*For each parcel of land owned, you should obtain two documents:
  
*The deed that documents when ownership transferred to the individual or the family  
+
:The deed that documents when ownership transferred to the individual or the family  
*The deed that documents when ownership was transferred to someone else
+
:The deed that documents when ownership was transferred to someone else
  
 
== Related Websites  ==
 
== Related Websites  ==
Line 91: Line 92:
  
 
== Citing FamilySearch Historical Collections  ==
 
== Citing FamilySearch Historical Collections  ==
 +
 +
Citations for individual image records are available for this collection. Browse through images in this collection and click on the "Show Citation" box: [https://familysearch.org/search/image/index#uri=https://familysearch.org/records/collection/1762885/waypoints Washington, County Land Records, 1850-1954]
  
 
When you copy information from a record, you should list where you found the information. This will help you or others to find the record again. It is also good to keep track of records where you did not find information, including the names of the people you looked for in the records.  
 
When you copy information from a record, you should list where you found the information. This will help you or others to find the record again. It is also good to keep track of records where you did not find information, including the names of the people you looked for in the records.  
  
A suggested format for keeping track of records that you have searched is found in the wiki article [[Help:How to Cite FamilySearch Collections]].  
+
A suggested format for keeping track of records that you have searched is found in the wiki article [[Help:How to Cite FamilySearch Collections]].
  
=== Citation Example for a Record Found in This Collection  ===
+
=== Citation for This Collection  ===
  
"Washington State County Land Records, 1852-1935" images, FamilySearch ([https://www.familysearch.org https://familysearch.org]: accessed 23 November 2011). r E.L. Price, &nbsp;January 10, 1911; citing County Records, King, Deed and mortgage index, 1911-1912, N-Pl, p.1-81, image 2; Washington State Archives, Olympia, Washington, United States.  
+
The following citation refers to the original source of the information published in FamilySearch.org Historical Record collections. Sources include the author, custodian, publisher and archive for the original records.
 +
 
 +
{{Collection citation | text= "Washington, County Land Records,1850-1954." Images. <i>FamilySearch</i>. http://FamilySearch.org : accessed 2013. Citing State Archives, Bellevue.}}
 +
 
 +
Information aboaut creating source citaitons for FamilySearch Historical Collections is listed in the wiki article [[Help:How to Create Source Citations For FamilySearch Historical Records Collections|Help:How to Create Source Citations For FamilySearch Historical Records Collections.]]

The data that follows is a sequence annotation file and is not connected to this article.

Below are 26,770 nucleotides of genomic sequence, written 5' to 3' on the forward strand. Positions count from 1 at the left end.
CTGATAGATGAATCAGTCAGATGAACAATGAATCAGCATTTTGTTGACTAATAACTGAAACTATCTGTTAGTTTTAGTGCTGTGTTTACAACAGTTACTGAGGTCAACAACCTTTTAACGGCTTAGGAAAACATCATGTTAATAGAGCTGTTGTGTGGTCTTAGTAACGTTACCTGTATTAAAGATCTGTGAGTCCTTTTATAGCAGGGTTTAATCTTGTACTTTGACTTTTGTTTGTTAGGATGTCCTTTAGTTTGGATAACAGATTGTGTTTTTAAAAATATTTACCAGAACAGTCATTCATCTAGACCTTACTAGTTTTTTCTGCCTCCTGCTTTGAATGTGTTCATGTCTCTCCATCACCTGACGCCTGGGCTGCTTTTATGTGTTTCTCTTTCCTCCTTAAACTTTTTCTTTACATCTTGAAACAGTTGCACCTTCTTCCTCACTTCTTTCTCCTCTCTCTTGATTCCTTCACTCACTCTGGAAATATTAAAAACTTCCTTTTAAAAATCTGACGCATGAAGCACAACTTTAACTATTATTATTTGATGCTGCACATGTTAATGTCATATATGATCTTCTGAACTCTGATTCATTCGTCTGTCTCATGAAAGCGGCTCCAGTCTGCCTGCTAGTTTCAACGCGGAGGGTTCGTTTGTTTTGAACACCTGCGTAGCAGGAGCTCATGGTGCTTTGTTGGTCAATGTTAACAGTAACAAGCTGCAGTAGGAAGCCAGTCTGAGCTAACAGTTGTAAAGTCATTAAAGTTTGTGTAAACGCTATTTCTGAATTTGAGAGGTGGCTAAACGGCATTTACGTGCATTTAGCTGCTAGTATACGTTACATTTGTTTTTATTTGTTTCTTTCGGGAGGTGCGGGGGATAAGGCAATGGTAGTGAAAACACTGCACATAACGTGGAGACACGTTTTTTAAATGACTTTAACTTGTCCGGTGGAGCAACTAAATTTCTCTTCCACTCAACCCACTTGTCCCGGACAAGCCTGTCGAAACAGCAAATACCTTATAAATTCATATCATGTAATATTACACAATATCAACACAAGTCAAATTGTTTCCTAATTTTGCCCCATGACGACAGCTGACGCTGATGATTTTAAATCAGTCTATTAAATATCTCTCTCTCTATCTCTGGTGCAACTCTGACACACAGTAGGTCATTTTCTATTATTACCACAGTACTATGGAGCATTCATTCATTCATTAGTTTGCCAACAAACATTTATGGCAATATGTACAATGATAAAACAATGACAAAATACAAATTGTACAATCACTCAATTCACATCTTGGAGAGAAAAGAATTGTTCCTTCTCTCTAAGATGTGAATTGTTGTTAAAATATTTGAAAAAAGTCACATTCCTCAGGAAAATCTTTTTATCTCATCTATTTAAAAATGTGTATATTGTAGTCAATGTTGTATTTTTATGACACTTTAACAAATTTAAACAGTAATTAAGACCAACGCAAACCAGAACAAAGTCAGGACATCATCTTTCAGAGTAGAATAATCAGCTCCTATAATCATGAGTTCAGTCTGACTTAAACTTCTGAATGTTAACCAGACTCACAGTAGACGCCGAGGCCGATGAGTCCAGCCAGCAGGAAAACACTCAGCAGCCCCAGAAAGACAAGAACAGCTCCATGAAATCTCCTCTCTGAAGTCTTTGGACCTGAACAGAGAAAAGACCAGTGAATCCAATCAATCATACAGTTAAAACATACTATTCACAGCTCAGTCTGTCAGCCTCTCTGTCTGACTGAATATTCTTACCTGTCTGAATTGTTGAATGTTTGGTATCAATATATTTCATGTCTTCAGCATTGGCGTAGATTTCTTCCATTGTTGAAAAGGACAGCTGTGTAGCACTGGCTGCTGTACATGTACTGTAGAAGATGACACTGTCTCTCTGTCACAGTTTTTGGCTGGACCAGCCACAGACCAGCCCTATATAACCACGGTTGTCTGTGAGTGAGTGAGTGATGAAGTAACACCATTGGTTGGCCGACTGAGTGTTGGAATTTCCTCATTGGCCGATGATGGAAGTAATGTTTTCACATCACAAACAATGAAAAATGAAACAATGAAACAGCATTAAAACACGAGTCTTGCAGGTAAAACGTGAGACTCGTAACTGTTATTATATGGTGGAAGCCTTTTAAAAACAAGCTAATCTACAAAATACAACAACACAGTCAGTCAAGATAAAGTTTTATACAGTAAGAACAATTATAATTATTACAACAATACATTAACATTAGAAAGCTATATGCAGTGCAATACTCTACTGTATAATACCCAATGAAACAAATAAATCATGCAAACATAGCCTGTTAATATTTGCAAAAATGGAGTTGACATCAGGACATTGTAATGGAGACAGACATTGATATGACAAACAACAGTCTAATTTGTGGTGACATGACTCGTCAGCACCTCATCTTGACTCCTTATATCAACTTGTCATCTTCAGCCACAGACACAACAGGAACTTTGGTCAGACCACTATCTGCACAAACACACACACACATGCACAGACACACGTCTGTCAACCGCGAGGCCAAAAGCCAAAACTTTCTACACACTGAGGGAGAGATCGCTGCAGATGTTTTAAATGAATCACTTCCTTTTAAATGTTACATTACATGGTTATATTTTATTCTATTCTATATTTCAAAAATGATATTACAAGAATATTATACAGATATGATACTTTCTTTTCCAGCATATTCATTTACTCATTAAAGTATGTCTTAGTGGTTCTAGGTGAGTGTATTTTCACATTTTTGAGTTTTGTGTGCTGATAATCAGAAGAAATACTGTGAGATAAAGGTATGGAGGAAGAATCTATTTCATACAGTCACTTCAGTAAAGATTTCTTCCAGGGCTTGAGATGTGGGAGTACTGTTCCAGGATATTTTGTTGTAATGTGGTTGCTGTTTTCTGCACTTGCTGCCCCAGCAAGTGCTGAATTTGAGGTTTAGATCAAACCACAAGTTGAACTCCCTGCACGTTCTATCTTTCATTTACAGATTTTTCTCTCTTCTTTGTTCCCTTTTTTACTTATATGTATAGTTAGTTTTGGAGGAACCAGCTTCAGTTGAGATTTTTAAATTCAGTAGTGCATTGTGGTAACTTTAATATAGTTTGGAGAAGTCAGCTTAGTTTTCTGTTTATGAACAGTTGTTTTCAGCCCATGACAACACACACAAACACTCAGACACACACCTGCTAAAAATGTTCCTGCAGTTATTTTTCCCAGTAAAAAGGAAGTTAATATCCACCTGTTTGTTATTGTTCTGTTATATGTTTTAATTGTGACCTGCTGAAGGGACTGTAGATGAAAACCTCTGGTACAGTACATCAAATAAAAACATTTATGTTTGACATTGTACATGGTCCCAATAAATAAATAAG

[[Category:Washington|Land and Property]]
+
[[Washington State, County Land Records (FamilySearch Historical Records)#Citation_Example_for_a_Record_Found_in_This_Collection|Suggested citation format for a record in this collection.]]

Revision as of 17:25, 7 November 2013

FamilySearch Record Search This article describes a collection of historical records available at FamilySearch.org.

Contents

Record Description

This collection includes land and property records with indexes from the following counties:

  • Clark
  • Grays Harbor
  • King
  • Kitsap
  • Lewis
  • Mason
  • Pacific
  • Pierce
  • Thurston
  • Wahkiakum

More records will be added to the collection as images become available.

After the county's creation, a county land office was formed. Land transactions among private owners were then recorded by the registerar of deeds in the county office.

For a list of records by localities and dates currently published in this collection, select the Browselink from the collection landing page.

The records cover the years 1850 to 1954.

Record Content

The Washington State, County Land Records may include the following information:

  • Name of Grantor
  • Name of Grantee
  • Nature of Instrument
  • Date of Transaction
  • Legal description of the Property
  • Amount of Money exchanged
  • Details of the Transaction

How to Use the Record

To begin your search it is helpful to know the following:

  • Names of interested parties
  • Approximate date of the transaction
  • Location of the property

Search the Collection

To search the collection
⇒ Select "Browse through images" on the initial collection page
⇒ Select the "County"